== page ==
Form sections

The layout of forms composed via the Xperience Form Builder is based on elements called sections. Each form section defines a block of HTML code containing one or more zones. These zones can then hold any number of form fields (based on form components).

When creating forms in the Form Builder interface of the Forms application, editors first add or adjust the sections, and then add individual fields into the resulting zones.

The system provides a Default form section that organizes fields in a basic single-column layout (one zone). The default section is automatically added to new forms, and in cases where an editor removes the last section from a form. If you wish to use more advanced layouts for fields in your forms, you need to develop and register your own form sections.

Form submit button

The submit button of a form is rendered after the last section (when displaying forms on the website using the Form widget). If you need to adjust the position of the submit button, use appropriate CSS styling in your site’s stylesheet.

Develop form sections

Form sections are implemented as either:

  • a partial view that contains form zones
    – OR –
  • an ASP.NET Core view component. Recommended for more complex sections that require non-trivial interactions with the application’s business layer.

Note: Form sections are designed to be used in the global scope and their code files must be placed in the application root of your Core project (not in an Area). Creating sections in Areas may lead to unexpected behavior.

In both cases, you can develop sections with properties, which allow editors to adjust the section content or behavior directly in the Form Builder interface. For sections with configurable properties, you need to create an additional model class that represents the section properties. For information about this more advanced scenario, see Form section properties.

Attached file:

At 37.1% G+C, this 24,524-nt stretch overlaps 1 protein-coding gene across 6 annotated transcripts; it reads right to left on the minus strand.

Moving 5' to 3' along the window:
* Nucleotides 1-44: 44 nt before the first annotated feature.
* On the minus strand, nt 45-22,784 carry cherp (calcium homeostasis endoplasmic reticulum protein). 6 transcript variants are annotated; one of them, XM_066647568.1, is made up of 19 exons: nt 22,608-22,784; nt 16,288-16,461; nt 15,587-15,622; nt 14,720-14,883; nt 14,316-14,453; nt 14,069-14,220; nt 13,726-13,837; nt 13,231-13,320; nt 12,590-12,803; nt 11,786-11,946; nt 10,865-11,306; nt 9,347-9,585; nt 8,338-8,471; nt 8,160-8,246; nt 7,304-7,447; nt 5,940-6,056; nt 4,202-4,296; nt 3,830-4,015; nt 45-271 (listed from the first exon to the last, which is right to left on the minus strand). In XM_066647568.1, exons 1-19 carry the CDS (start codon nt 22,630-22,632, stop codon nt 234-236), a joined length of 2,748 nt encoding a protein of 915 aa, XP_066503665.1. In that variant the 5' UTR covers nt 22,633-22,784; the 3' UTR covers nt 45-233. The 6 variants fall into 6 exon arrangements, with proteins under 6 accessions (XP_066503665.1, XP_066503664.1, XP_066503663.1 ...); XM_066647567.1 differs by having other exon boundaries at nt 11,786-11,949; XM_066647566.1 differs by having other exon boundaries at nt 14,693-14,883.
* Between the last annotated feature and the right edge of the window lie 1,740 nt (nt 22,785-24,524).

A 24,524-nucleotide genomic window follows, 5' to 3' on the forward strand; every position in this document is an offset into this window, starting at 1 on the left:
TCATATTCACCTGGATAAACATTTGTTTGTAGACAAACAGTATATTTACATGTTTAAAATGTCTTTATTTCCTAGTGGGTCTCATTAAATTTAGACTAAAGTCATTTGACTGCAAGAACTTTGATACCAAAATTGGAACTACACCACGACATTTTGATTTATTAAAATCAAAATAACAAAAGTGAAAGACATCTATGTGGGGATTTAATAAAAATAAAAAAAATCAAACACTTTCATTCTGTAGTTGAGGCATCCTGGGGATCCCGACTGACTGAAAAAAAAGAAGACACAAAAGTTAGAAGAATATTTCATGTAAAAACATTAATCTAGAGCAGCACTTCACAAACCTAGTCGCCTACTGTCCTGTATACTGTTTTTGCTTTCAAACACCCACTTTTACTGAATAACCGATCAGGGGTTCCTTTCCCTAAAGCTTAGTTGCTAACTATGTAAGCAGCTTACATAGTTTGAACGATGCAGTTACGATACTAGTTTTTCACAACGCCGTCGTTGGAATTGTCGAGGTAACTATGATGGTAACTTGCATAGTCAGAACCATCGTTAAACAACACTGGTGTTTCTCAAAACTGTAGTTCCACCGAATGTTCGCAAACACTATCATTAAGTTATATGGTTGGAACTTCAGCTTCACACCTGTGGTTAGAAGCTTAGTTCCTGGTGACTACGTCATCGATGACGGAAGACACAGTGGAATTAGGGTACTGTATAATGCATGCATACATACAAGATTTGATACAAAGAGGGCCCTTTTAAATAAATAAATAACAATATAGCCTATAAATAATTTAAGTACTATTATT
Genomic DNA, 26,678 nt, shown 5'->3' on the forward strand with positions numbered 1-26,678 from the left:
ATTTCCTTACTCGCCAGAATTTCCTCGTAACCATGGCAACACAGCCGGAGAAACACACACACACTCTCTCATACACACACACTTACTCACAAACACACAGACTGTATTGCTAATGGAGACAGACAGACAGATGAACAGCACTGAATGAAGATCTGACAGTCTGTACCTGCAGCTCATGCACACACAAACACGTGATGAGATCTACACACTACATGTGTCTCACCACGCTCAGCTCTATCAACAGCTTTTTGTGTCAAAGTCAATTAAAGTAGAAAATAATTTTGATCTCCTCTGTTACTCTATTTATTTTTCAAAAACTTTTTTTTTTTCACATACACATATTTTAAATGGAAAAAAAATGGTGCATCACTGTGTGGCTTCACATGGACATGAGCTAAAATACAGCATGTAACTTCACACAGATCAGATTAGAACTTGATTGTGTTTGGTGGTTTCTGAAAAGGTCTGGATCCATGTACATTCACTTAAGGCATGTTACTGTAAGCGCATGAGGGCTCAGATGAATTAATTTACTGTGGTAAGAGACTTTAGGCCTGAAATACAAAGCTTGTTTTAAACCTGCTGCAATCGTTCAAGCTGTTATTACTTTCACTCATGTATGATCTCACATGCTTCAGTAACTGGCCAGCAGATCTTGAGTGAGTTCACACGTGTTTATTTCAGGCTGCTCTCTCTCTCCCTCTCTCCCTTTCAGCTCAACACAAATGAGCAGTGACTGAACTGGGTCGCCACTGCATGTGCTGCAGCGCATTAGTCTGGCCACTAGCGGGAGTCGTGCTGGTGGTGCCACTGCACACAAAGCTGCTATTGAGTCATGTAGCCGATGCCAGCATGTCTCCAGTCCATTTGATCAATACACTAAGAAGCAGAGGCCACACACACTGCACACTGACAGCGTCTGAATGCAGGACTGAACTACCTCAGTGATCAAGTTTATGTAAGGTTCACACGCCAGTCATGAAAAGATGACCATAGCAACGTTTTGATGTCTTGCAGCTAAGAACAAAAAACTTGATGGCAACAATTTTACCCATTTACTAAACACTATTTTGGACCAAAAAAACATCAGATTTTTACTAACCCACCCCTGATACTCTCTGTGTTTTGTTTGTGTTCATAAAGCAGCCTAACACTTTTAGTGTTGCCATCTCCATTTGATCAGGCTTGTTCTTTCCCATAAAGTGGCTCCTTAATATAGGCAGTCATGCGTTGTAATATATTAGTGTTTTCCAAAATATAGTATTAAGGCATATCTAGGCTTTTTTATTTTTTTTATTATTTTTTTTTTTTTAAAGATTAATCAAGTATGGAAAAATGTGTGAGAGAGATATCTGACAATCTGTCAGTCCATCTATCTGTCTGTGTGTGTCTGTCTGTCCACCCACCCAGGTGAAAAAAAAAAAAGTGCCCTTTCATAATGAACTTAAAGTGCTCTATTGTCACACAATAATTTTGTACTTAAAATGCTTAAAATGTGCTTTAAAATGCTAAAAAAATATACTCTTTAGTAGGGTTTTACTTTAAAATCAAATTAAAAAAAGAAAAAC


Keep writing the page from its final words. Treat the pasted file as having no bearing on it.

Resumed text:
Implement form section views

Create partial views with the required formatting. Use the HtmlHelper.Kentico().FormZoneAsync() extension method to add zones where form fields can be placed. Alternatively, you can use the equivalent <form-zone /> Tag Helper element.

We recommend placing form section view files into your project’s ~/Components/FormSections folder. Add a subfolder for specific sections that consist of multiple files.

Example - form section view

@using Kentico.Web.Mvc
@using Kentico.Forms.Web.Mvc

    <div style="float:left; width:50%;">
        @await Html.Kentico().FormZoneAsync()
    <div style="float:left; width:50%;">
        @await Html.Kentico().FormZoneAsync()
    <div style="clear:both;" />

When a user changes the section type in the Form Builder interface, components (form fields) are moved to the new section’s zones automatically based on the order in which the zones are specified in the section code. This may require additional work from editors to get the desired form layout. To ensure that form components are moved to correct zones when the section type is changed:

  1. Add an identifier to each zone.
  2. Use the same identifier for corresponding zones within all of your form sections.

When a section type is changed, the system moves form components to matching named zones.

Transfer of widgets between section types

Example - Named form zone

@await Html.Kentico().FormZoneAsync("main-zone")

Implement form section view components

The basic implementation of a section consists of only a partial view (and possibly a properties class). If you need additional advanced logic (for example to execute operations not suitable for views), you can develop sections based on ASP.NET Core view components. Such sections consist of a view component class and the corresponding partial view it renders.

Use the following process to implement sections based on a view component:

  1. Create a view component class for the section.

    • We recommend storing form section view components in the ~/Components/FormSections/<SectionName> folder together with other files required by the section.
  2. Implement the component’s Invoke or InvokeAsync  method (both synchronous and asynchronous approaches are supported, this choice depends solely on your requirements).